8.        To use the virtual hostname enterprise, configure the Windows operating system as follows:
a.        Add the value DisableStrictNameChecking to the registry: HKEY_LOCAL_MACHINE\SYSTEM\CurrentControlSet\Services\lanmanserver\parameters

b.        Add a value DisableStrictNameChecking of type DWORD set to 1.

c.        To apply the changes, either reboot your system or restart the Windows Server service without rebooting.

d.        Add the value BackConnectionHostnames:
HKEY_LOCAL_MACHINE\SYSTEM\CurrentControlSet\Control\Lsa\MSV1_0

e.        Add the new multi-string value BackConnectionHostNames. Enter the fully qualified domain name (FQDN) (in our example: enterprise.wdf.sap.corp) and the short name.

To use virtual host names, you do not have to change the local hosts file: %windir% \system32\drivers\etc\hosts.

However, you can use a virtual host name that only works locally to allow the operating system to “find itself” using a virtual name.

Then add the name to the local hosts file.

9.        Check whether the virtual host names work properly in Windows.

If they do not work properly, you get an Access denied error. In this case, correct the registry keys and values.

Use the following options to perform the checks:
o        Enter the command: net view \\virtualhostname
If you get the message Access denied, either the registry keys are not correctly set, or you have to reboot your Windows operating system.
o        Use the net view \\virtualhostname command from other servers.
If you get the error A duplicate name exists on the network, the key DisableStrictNameChecking is not correctly set.
o        Use the SAP MMC and connect to computer virtualhostname:
Open the SAP MMC.
Select File –> Add/remove Snap-in …
Select Computer Management and choose Add.
Click OK.

To install your system using a Virtual Host Name, you must;

1.        Start SAPinst from a command prompt and execute the following case-sensitive
command: SAPINST_USE_HOSTNAME=<virtualname>

2.        Proceed as described in the installation guide.

After the installation has finished successfully, your system is available in the SAP MMC. The system uses the virtual host name.

In our example, the host name is PWDF1000 and the virtual host name is ENTERPRISE.

Q5  Our production Database size is less than 100 GB and daily backups are possible.

Can you advice what our database backup strategy should look like and how should faulty backups be treated?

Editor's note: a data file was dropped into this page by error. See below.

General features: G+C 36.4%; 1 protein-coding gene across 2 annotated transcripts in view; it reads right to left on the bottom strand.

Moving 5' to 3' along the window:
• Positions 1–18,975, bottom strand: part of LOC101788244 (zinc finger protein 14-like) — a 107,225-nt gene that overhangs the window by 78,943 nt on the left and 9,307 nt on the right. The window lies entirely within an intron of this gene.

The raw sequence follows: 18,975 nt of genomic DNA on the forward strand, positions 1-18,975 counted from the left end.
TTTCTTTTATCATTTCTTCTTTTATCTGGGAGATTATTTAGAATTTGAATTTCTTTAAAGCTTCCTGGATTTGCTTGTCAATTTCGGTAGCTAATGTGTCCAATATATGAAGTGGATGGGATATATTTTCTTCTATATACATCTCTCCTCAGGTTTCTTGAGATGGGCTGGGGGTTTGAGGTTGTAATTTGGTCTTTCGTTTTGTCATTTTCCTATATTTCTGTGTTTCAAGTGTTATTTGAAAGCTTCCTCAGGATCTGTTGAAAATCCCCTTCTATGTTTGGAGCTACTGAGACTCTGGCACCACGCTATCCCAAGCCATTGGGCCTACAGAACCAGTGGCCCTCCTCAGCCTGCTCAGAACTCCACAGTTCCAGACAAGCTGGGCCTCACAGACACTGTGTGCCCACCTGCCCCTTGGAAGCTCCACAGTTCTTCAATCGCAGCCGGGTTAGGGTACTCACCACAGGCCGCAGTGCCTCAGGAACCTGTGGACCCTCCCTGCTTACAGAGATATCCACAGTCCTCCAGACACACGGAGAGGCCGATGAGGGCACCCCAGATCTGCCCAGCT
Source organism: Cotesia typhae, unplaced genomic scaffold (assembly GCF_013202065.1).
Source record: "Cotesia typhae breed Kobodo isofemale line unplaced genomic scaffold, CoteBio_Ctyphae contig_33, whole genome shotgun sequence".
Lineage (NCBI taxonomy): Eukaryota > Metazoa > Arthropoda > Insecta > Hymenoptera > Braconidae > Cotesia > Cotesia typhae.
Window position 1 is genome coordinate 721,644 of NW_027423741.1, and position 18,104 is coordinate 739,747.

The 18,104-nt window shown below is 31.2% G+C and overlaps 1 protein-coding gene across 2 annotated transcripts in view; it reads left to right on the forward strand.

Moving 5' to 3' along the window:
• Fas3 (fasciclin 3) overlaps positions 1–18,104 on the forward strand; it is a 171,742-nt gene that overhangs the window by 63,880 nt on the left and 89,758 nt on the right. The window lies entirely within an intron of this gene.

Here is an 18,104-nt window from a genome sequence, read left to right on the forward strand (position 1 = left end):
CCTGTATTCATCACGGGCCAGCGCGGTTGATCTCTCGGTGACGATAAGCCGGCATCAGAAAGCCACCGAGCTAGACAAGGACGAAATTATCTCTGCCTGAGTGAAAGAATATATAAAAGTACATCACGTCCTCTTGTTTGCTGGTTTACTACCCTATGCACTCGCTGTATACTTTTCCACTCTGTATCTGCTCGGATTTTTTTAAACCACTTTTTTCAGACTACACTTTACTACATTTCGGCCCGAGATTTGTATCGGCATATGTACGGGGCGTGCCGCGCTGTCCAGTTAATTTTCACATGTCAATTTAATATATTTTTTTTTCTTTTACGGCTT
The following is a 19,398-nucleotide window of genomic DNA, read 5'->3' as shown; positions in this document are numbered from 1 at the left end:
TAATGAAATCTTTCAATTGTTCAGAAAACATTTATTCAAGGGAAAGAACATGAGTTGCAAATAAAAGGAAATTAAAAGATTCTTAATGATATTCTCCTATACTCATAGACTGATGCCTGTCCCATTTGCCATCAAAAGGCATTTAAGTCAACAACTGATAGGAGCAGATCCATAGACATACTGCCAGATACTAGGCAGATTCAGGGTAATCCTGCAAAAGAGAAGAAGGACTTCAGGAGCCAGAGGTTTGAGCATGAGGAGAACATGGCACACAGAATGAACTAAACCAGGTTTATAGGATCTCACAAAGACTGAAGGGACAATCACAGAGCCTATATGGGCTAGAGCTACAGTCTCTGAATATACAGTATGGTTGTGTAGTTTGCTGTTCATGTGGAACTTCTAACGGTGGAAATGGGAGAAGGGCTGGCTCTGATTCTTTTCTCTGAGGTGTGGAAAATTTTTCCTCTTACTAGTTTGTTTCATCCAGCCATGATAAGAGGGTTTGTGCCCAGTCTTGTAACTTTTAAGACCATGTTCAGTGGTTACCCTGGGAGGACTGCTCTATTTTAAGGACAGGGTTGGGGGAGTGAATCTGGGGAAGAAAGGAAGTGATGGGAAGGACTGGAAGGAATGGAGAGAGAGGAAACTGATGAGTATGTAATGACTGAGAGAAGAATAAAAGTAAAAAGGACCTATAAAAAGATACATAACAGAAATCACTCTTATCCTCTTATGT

Answer;

SAP data is stored in a relational database. A data backup consists of database files and SAP files such as programs, log files, and so on, which are stored centrally under /usr/sap/… .

You use operating system tools to back up this directory tree, which is part of the hierarchical file system. As this data generally only changes when profile parameters are modified or after an upgrade, you only need to perform a backup in such cases.

Since it is generally very dynamic, SAP data requires a comprehensive security strategy.

The size of the database is less than 100 GB and daily backups are possible.

If the SAP System does not have to be available after 18:00, you can perform the backup offline.

Alternatively, you can perform the backup at a time when the transaction load is low. A full backup of the data (without log redo information) fits onto two tapes, if DLT techniques are used.

To be able to deal with a faulty backup, several generations of backups have to be available.

Therefore, for this example, the retention period is set to 28 days and consequently 27 backup generations are available in the event of database failure.

The tape pool ought to contain several reserve tapes, shown as “+ x” in the above graphic. The additional tapes – I recommend approximately 30% of the required number – are intended as a reserve in case the amount of data to be backed up greatly increases or an extra unplanned backup becomes necessary.

Using a separate tape pool, you also need to back up the redo log information generated during the day, which is temporarily stored on a separate large disk until the tape backup.

As this data is necessary to recover a database after restoring a data backup, never set the retention period for the redo log tapes to less than the retention period for the data backup tapes. Particularly in the case of an online backup, it is best to always back up redo logs directly after the data backup.

Without redo log information the online backup is worthless.

As the redo log information is much more dynamic than the database data, even more reserve tapes are required.

I recommend you to back up the redo logs twice for extra security, so that you need 2 x (52 + x) tapes in the redo log tape pool.

More Interview Questions? Have a look at:

110 SAP Basis Interview Questions with Answers & Explanations – eBook